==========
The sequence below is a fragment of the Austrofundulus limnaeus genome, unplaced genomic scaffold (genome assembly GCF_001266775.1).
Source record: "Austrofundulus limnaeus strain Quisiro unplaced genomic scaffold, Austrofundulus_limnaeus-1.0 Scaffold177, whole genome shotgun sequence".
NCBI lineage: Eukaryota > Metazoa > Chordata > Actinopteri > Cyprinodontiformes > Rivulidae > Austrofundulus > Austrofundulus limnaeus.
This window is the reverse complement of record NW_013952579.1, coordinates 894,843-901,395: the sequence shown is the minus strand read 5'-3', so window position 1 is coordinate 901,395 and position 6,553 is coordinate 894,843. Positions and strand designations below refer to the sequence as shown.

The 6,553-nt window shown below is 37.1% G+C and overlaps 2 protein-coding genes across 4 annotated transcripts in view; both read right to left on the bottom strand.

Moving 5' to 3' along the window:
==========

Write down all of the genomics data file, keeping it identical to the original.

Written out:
The sequence below is a fragment of the Austrofundulus limnaeus genome, unplaced genomic scaffold (genome assembly GCF_001266775.1).
Source record: "Austrofundulus limnaeus strain Quisiro unplaced genomic scaffold, Austrofundulus_limnaeus-1.0 Scaffold177, whole genome shotgun sequence".
NCBI lineage: Eukaryota > Metazoa > Chordata > Actinopteri > Cyprinodontiformes > Rivulidae > Austrofundulus > Austrofundulus limnaeus.
This window is the reverse complement of record NW_013952579.1, coordinates 894,843-901,395: the sequence shown is the minus strand read 5'-3', so window position 1 is coordinate 901,395 and position 6,553 is coordinate 894,843. Positions and strand designations below refer to the sequence as shown.

The 6,553-nt window shown below is 37.1% G+C and overlaps 2 protein-coding genes across 4 annotated transcripts in view; both read right to left on the bottom strand.

Moving 5' to 3' along the window: